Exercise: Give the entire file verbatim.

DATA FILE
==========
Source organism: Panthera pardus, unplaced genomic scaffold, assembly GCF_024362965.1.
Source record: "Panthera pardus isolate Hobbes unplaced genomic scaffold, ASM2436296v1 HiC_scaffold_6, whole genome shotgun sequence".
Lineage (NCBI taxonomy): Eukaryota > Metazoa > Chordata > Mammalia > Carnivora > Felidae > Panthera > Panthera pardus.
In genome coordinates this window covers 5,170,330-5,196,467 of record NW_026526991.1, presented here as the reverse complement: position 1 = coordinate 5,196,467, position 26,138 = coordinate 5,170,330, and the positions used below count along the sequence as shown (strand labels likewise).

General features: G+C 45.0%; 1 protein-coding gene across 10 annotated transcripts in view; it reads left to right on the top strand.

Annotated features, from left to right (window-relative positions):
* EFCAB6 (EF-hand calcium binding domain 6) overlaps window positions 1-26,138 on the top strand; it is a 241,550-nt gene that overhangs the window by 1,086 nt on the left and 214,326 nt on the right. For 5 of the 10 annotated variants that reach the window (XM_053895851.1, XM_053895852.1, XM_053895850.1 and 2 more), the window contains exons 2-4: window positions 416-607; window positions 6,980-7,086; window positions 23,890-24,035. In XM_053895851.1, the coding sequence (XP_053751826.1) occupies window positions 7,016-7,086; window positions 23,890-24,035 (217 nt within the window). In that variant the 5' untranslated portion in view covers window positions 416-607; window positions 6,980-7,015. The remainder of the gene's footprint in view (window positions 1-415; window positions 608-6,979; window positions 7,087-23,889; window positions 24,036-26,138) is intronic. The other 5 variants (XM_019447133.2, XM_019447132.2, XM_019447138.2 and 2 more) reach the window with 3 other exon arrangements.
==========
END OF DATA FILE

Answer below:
Source organism: Panthera pardus, unplaced genomic scaffold, assembly GCF_024362965.1.
Source record: "Panthera pardus isolate Hobbes unplaced genomic scaffold, ASM2436296v1 HiC_scaffold_6, whole genome shotgun sequence".
Lineage (NCBI taxonomy): Eukaryota > Metazoa > Chordata > Mammalia > Carnivora > Felidae > Panthera > Panthera pardus.
In genome coordinates this window covers 5,170,330-5,196,467 of record NW_026526991.1, presented here as the reverse complement: position 1 = coordinate 5,196,467, position 26,138 = coordinate 5,170,330, and the positions used below count along the sequence as shown (strand labels likewise).

General features: G+C 45.0%; 1 protein-coding gene across 10 annotated transcripts in view; it reads left to right on the top strand.

Annotated features, from left to right (window-relative positions):
* EFCAB6 (EF-hand calcium binding domain 6) overlaps window positions 1-26,138 on the top strand; it is a 241,550-nt gene that overhangs the window by 1,086 nt on the left and 214,326 nt on the right. For 5 of the 10 annotated variants that reach the window (XM_053895851.1, XM_053895852.1, XM_053895850.1 and 2 more), the window contains exons 2-4: window positions 416-607; window positions 6,980-7,086; window positions 23,890-24,035. In XM_053895851.1, the coding sequence (XP_053751826.1) occupies window positions 7,016-7,086; window positions 23,890-24,035 (217 nt within the window). In that variant the 5' untranslated portion in view covers window positions 416-607; window positions 6,980-7,015. The remainder of the gene's footprint in view (window positions 1-415; window positions 608-6,979; window positions 7,087-23,889; window positions 24,036-26,138) is intronic. The other 5 variants (XM_019447133.2, XM_019447132.2, XM_019447138.2 and 2 more) reach the window with 3 other exon arrangements.